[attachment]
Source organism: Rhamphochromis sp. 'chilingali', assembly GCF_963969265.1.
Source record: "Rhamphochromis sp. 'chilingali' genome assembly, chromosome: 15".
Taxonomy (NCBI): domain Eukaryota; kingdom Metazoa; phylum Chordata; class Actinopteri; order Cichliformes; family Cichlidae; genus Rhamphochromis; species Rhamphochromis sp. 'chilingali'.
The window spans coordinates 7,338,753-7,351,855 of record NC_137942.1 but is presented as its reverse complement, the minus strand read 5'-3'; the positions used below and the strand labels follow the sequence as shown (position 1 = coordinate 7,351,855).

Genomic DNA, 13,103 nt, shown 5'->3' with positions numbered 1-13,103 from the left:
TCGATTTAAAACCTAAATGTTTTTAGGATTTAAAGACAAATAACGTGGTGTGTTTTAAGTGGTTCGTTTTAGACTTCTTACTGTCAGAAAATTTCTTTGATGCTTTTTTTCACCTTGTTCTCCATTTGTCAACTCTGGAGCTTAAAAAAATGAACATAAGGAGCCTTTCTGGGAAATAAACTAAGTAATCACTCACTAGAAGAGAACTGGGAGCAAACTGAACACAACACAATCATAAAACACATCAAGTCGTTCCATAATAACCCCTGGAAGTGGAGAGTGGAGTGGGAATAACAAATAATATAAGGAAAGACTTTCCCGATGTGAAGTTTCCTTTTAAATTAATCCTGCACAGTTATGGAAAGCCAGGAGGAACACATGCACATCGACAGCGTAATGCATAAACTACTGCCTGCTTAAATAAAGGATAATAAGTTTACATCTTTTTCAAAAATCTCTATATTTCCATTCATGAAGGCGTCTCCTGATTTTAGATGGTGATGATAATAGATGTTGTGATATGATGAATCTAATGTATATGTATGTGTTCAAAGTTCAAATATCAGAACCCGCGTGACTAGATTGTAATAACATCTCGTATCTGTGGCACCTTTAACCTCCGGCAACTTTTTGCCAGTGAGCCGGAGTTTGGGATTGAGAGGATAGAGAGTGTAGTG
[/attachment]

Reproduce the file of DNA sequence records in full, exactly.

Source organism: Rhamphochromis sp. 'chilingali', assembly GCF_963969265.1.
Source record: "Rhamphochromis sp. 'chilingali' genome assembly, chromosome: 15".
Taxonomy (NCBI): domain Eukaryota; kingdom Metazoa; phylum Chordata; class Actinopteri; order Cichliformes; family Cichlidae; genus Rhamphochromis; species Rhamphochromis sp. 'chilingali'.
The window spans coordinates 7,338,753-7,351,855 of record NC_137942.1 but is presented as its reverse complement, the minus strand read 5'-3'; the positions used below and the strand labels follow the sequence as shown (position 1 = coordinate 7,351,855).

Genomic DNA, 13,103 nt, shown 5'->3' with positions numbered 1-13,103 from the left:
TCGATTTAAAACCTAAATGTTTTTAGGATTTAAAGACAAATAACGTGGTGTGTTTTAAGTGGTTCGTTTTAGACTTCTTACTGTCAGAAAATTTCTTTGATGCTTTTTTTCACCTTGTTCTCCATTTGTCAACTCTGGAGCTTAAAAAAATGAACATAAGGAGCCTTTCTGGGAAATAAACTAAGTAATCACTCACTAGAAGAGAACTGGGAGCAAACTGAACACAACACAATCATAAAACACATCAAGTCGTTCCATAATAACCCCTGGAAGTGGAGAGTGGAGTGGGAATAACAAATAATATAAGGAAAGACTTTCCCGATGTGAAGTTTCCTTTTAAATTAATCCTGCACAGTTATGGAAAGCCAGGAGGAACACATGCACATCGACAGCGTAATGCATAAACTACTGCCTGCTTAAATAAAGGATAATAAGTTTACATCTTTTTCAAAAATCTCTATATTTCCATTCATGAAGGCGTCTCCTGATTTTAGATGGTGATGATAATAGATGTTGTGATATGATGAATCTAATGTATATGTATGTGTTCAAAGTTCAAATATCAGAACCCGCGTGACTAGATTGTAATAACATCTCGTATCTGTGGCACCTTTAACCTCCGGCAACTTTTTGCCAGTGAGCCGGAGTTTGGGATTGAGAGGATAGAGAGTGTAGTG